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High rate deposition of alumina films by reactive gas flow sputtering

: Jung, T.; Westphal, A.


Surface and coatings technology 59 (1993), Nr.1-3, S.171-176
ISSN: 0257-8972
International Conference on Plasma Surface Engineering <3, 1992, Garmisch-Partenkirchen>
Zeitschriftenaufsatz, Konferenzbeitrag
Fraunhofer IST ()
alumina film; high rate deposition; hollow cathode; reactive sputtering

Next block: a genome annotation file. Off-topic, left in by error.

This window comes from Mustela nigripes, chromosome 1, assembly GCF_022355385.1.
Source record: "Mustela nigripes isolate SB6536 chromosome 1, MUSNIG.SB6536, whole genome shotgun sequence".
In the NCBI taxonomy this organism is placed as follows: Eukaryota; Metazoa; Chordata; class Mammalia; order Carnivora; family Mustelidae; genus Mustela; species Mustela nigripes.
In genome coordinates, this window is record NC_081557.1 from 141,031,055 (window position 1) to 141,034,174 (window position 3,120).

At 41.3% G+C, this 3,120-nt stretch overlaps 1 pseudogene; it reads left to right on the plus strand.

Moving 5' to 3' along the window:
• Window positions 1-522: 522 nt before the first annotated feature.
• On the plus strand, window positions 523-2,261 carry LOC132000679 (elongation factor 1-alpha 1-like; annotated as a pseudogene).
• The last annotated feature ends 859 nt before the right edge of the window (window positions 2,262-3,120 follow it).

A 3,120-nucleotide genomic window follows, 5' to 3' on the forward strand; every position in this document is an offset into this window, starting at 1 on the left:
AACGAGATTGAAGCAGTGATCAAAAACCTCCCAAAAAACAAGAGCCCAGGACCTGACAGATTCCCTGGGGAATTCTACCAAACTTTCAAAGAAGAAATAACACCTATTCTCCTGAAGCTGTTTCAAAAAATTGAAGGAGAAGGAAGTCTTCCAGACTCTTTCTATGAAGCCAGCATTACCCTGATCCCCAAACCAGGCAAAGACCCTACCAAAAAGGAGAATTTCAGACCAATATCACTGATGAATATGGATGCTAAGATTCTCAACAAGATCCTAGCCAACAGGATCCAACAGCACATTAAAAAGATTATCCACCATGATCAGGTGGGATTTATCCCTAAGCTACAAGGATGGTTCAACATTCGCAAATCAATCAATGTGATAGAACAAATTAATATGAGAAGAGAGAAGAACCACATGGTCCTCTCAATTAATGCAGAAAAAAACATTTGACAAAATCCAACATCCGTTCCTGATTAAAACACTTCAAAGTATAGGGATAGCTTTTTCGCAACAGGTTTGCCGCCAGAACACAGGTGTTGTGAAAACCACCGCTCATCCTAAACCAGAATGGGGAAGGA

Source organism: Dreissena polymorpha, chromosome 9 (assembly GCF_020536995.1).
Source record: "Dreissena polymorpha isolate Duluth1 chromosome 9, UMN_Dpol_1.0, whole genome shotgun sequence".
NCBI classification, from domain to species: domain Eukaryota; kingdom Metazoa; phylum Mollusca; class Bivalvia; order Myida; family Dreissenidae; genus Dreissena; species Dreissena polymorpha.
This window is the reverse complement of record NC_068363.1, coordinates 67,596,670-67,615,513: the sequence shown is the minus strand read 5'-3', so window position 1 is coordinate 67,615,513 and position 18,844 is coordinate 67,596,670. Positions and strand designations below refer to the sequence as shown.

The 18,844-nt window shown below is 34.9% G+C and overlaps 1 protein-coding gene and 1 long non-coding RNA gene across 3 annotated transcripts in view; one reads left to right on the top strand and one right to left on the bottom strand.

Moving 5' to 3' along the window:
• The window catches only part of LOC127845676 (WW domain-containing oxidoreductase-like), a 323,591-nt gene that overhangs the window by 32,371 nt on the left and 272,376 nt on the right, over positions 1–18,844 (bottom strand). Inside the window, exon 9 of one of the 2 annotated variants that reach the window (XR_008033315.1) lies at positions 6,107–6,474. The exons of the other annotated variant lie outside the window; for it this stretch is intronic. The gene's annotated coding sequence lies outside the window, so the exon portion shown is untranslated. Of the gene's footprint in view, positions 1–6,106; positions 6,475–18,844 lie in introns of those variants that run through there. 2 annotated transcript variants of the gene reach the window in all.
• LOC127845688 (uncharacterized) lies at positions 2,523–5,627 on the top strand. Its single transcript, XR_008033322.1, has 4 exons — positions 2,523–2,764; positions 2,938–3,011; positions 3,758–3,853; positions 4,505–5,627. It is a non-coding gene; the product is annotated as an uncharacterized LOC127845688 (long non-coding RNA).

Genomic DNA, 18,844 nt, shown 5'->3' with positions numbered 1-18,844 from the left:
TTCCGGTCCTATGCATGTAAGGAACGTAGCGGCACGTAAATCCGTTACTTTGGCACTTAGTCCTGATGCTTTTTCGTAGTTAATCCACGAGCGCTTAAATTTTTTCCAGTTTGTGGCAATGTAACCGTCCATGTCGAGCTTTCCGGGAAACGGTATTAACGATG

A new sputter source which enables higher deposition rates than standard magnetron sputtering, especially for oxide films, has been developed. The deposition process typically works at some tenth of a millibar and requires no high vacuum environment. It's basic principle consists of the sputter erosion of the inner walls of a hollow cathode (here: aluminium) by a dc discharge and the subsequent transport of te sputtered material out of the hollow towards the substrate by the inert working gas (argon) flowing through this hollow. The reactive gas (oxygen) is added outside the hollow and does not react with the target surface, mainly due to the working gas counter-flow. The particular route of the working gas flow also strongly decreases the residual gas influence on the target and the substrate. For practical applications, a linear sutter source of 10 cm length and 2 cm width which allows to coat an area of appr. 50 square centimetre has been tested. Up to now, deposition rates of 10 My mh at 1.4 kW dc power have been realised. Total pressure and gas flow were in the range of 0.4 m bar and 800 sccm, respectively. In spilte of the rather high working pressure and the intense argon gas flow towards the substrate the argon content of the films is verylow (equal or smaller than 0.01 vvt.-%). The concept of the linear hollow cathode with two parallel rectangular targets was found to be simple in construction and operation and can be easily extended in two dimensions for the coating of large areas.